Hello Gals, I know what a scalar is. I know what a vector is. I know what a linear transformation is. But what in the name of sweet aunt petunia is a rank 3 tensor? Love, Plx Mny
I believe that it is misleading to try to visualize higher-rank tensors. Think of vector as collections of 3 or 4 numbers, not as arrows. Then the algebraic generalization to matrices, rank-3 tensors, etc, is trivial.
It is often recommended that you don't try to visualize a 3rd rank tensor, or any tensor for that matter, but to think of it merely as a multi-linear function which maps vectors and 1-forms to to the set of real numbers. The higher the rank the tougher the visualization becomes. In fact I never try to visualize a tensor myself. Pete
Hmm. I take it you've never read David Hume. Anyways, I thought a little about this on my lunch break. I came up with "a linear combination of linear combinations". Doesn't seem like a concept worth worrying about.
There are always people who anyone never read. So what does David Hume have to do with this and why didn't you explain it when you posted his name? That's an irritating habit for you to fall into. :yuck: Pete
A rank 3 tensor inputs three generalized vectors (i.e. either a vector or their dual vector), and spits out a scalar. One can also think of it as inputting 2 generalized vectors (or a rank 2 tensor), and outputting a vector, or inputting 1 generalized vector, and outputing 2 vectors (or a rank 2 tensor).
I was wondering this same thing. I can't even visualize linear transformations. I keep wondering: does not being able to visualize it make it impossible to do things like GR if you're a "geometric thinker" like me as opposed to a "formula thinker" like... pretty much everyone else? I'm really bad. My eyes spin in circles whenever I see a sum in sigma notation, and I have to write it out with the ellipsis before I understand what it's saying!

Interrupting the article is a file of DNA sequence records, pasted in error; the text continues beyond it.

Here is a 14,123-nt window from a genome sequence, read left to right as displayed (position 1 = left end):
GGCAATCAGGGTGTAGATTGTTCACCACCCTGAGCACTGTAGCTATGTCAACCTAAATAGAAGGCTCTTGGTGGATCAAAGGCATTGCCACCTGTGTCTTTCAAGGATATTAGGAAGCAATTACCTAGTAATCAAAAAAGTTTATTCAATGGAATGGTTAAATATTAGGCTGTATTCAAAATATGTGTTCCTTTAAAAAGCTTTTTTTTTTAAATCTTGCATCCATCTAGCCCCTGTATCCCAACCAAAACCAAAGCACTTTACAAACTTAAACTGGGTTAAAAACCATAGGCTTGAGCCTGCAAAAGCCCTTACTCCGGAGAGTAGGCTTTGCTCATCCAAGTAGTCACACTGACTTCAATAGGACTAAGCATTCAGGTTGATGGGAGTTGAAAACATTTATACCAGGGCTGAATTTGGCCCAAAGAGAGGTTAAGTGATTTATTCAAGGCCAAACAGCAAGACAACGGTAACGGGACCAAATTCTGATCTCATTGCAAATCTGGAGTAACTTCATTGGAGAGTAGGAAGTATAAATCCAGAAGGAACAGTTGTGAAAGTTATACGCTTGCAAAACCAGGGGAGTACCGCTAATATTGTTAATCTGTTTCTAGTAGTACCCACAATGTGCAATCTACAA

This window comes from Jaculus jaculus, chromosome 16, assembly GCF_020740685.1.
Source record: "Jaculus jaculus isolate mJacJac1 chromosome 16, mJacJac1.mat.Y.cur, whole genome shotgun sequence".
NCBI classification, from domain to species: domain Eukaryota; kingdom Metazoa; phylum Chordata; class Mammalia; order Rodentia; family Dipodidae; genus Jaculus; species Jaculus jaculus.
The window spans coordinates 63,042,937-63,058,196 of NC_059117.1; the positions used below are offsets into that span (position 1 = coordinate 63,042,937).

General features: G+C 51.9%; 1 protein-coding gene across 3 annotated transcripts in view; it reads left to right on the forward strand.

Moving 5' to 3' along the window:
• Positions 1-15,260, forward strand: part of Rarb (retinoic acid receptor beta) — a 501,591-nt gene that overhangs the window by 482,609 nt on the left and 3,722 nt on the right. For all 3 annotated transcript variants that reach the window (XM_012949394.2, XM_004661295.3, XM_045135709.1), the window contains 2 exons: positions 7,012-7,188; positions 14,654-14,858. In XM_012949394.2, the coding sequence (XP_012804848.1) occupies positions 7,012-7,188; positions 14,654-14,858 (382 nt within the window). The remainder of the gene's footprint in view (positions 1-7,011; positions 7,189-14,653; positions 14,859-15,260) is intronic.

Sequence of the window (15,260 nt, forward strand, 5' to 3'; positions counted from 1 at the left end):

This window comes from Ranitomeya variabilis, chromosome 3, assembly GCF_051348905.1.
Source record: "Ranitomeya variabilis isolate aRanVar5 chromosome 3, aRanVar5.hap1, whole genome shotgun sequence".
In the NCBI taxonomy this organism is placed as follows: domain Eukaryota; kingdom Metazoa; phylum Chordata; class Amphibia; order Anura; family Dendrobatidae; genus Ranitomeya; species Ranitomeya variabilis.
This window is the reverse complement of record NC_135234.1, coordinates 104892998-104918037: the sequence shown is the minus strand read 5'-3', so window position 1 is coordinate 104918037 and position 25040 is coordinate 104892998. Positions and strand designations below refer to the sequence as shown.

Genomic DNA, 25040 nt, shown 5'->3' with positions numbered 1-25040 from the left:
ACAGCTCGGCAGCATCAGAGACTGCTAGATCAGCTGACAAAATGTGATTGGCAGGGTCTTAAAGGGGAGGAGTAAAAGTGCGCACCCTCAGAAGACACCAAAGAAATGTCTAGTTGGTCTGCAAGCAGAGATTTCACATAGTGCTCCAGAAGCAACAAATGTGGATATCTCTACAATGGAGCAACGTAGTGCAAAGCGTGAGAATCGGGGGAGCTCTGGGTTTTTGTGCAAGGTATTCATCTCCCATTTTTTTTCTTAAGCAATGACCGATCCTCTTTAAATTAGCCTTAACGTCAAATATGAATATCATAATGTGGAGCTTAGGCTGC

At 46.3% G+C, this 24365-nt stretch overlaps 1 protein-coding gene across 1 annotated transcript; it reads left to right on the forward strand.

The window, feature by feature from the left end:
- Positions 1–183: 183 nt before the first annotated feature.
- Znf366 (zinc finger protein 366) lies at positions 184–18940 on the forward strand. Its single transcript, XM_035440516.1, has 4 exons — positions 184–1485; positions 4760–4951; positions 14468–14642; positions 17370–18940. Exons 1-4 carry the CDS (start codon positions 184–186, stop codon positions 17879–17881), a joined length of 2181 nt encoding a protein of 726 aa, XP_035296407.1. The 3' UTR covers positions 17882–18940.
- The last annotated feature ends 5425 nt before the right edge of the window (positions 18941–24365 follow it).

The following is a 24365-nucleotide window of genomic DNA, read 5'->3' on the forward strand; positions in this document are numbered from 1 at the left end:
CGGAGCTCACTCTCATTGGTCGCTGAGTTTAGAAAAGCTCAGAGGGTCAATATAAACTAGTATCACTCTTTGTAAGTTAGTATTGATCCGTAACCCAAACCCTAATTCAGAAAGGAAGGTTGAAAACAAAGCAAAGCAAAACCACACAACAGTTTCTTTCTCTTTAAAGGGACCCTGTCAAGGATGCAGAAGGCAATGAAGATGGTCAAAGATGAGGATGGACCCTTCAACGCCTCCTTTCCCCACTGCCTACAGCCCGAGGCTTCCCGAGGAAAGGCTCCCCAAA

Well I am just learning this stuff and it's pretty clear that there is a lot of obfuscation going on. So I am taking very small bites. I can definitely visualize a linear transformation. Maps a vector to another vector. Period.
That holds true for any kind of transformation and not specifically to a linear one. A linear transformation is of the form Y = aX + B I.e. all linear transformations have this form. Pete
As pmb_phy mentioned, that's just a "transformation". That I can visualize. It's the "linear" part that gets me.
That's not right. A linear transformation is not allowed to offset the vector (your B), and it can do a lot more than just scale the vector by a scalar "a". It can skew it, rotate it, and other things.
That's interesting. That got me thinking and exploring Wikipedia. I guess the best way to visualize a general linear transformation is to visualize the three basis vectors of a 3D coordinate system and think of just changing/moving any/all of them in any way, with their tails remaining stuck together at the origin. Then I can picture the effect on any object living in the space "attached" to those vectors. Then, a rank-3 tensor is like picturing those three arbitrarily changed/moved vectors in a different coordinate system, and applying a different linear transformation to each one.
m=(((1,2),(2,4)),((2,3),(5,6))) is a rank 3 tensor with dimension 2, a vector of matrices. A tensor is a nested list. An example Eigenmath http://eigenmath.net/ script with a rank 3 tensor is: --Maxwell equations in tensor form. --See the book Gravitation p. 81. -- -- F + F + F = 0 -- ab,c bc,a ca,b -- -- ab a -- F = 4 pi J -- ,b -- --For this demo, use circular polarized light. -- EX = sin(t+z) EY = cos(t+z) EZ = 0 BX = cos(t+z) BY = -sin(t+z) BZ = 0 FDD = (( 0, -EX, -EY, -EZ), ( EX, 0, BZ, -BY), ( EY, -BZ, 0, BX), ( EZ, BY, -BX, 0)) --See p. 74. Here, DD means "down down" indices. X = (t,x,y,z) --Coordinate system FDDD = d(FDD,X) --Gradient of F T1 = transpose(transpose(FDDD,2,3),1,2) --Transpose bca to abc T2 = transpose(transpose(FDDD,1,2),2,3) --Transpose cab to abc check(FDDD + T1 + T2 = 0) guu = ((-1,0,0,0),(0,1,0,0),(0,0,1,0),(0,0,0,1)) FDDU = contract(outer(FDDD,guu),3,4) --Easier to make FDDU than FUUD. check(contract(FDDU,2,3) = 0) --For light J is zero. "OK" The gradient of a rank 2 tensor (matrix) in a coordinate system (vector), is a rank 3 tensor. (GAMUDD) in example below. Another example is the gradient of the metric in general relativity which is the connection. An example of a 4th rank tensor is the Riemann curvature of spacetime. RUDDD in http://eigenmath.net/examples/bondi-metric.txt .
Now some one try to visualize contravariant tensors! I tried to twenty years ago and then decided to do grad school in engineering. At least with fluids you don't get beyond three dimensions!